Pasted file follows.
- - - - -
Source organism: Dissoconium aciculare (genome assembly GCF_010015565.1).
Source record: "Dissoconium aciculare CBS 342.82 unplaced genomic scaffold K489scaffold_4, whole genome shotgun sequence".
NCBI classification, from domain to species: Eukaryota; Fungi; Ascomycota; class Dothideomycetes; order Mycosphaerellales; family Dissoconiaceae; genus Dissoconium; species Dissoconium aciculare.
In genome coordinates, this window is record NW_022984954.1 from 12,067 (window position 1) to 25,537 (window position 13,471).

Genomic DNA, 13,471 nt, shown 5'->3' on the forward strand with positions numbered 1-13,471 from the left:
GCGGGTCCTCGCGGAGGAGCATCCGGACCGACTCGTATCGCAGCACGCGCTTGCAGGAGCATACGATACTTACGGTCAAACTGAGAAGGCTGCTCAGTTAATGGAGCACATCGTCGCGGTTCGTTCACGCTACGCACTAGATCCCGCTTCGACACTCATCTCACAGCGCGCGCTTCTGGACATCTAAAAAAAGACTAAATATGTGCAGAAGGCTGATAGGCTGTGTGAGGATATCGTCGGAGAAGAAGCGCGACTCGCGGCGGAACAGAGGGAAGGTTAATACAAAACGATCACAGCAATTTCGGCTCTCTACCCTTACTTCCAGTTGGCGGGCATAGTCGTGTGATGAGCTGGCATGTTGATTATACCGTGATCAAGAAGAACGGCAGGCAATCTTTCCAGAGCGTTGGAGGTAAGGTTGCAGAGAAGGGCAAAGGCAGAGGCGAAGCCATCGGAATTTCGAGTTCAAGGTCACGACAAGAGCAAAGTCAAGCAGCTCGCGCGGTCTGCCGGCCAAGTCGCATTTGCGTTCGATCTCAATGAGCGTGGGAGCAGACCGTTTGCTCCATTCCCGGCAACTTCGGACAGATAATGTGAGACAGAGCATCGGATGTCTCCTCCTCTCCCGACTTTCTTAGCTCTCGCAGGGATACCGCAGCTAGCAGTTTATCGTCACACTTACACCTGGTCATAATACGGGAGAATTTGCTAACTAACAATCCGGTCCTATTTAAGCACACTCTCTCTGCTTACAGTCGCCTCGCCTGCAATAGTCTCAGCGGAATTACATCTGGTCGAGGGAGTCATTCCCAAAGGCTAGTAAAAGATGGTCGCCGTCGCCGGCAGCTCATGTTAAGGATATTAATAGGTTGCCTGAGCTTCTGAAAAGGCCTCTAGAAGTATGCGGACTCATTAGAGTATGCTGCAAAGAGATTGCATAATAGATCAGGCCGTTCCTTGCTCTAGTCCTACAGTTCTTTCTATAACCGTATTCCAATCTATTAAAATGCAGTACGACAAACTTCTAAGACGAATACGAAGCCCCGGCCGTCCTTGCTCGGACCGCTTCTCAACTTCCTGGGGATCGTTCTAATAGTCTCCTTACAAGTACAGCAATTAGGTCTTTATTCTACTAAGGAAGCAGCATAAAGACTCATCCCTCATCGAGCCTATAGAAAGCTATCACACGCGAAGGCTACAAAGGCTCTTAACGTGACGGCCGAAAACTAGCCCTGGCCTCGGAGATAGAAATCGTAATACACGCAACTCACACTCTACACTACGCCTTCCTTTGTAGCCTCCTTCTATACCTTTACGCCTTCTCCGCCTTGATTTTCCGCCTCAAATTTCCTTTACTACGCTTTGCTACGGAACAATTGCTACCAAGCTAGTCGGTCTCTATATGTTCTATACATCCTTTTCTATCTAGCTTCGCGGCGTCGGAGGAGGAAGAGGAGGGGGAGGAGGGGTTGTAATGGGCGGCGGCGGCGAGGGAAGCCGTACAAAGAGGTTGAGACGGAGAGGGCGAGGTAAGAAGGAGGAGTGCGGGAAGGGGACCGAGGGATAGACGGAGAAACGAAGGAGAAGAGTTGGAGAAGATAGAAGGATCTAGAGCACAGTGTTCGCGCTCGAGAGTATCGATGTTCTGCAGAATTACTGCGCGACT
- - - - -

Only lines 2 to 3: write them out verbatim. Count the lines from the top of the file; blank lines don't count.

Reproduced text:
Source record: "Dissoconium aciculare CBS 342.82 unplaced genomic scaffold K489scaffold_4, whole genome shotgun sequence".
NCBI classification, from domain to species: Eukaryota; Fungi; Ascomycota; class Dothideomycetes; order Mycosphaerellales; family Dissoconiaceae; genus Dissoconium; species Dissoconium aciculare.